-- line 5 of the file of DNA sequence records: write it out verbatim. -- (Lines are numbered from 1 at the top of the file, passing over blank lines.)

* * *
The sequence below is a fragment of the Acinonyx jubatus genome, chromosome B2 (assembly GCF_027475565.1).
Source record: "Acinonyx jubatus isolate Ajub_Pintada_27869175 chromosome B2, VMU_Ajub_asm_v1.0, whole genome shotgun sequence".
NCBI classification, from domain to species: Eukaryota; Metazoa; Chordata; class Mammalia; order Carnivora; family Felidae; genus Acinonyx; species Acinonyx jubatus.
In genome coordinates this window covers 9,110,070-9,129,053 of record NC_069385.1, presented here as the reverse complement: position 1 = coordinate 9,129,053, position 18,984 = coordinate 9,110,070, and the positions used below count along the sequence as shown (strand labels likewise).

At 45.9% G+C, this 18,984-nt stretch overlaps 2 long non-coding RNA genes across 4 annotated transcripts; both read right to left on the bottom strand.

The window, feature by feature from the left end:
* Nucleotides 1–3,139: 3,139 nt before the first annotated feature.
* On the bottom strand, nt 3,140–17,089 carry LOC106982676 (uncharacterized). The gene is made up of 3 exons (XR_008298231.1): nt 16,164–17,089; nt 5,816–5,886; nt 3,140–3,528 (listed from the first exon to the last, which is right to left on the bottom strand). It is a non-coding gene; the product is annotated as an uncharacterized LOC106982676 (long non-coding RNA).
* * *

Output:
At 45.9% G+C, this 18,984-nt stretch overlaps 2 long non-coding RNA genes across 4 annotated transcripts; both read right to left on the bottom strand.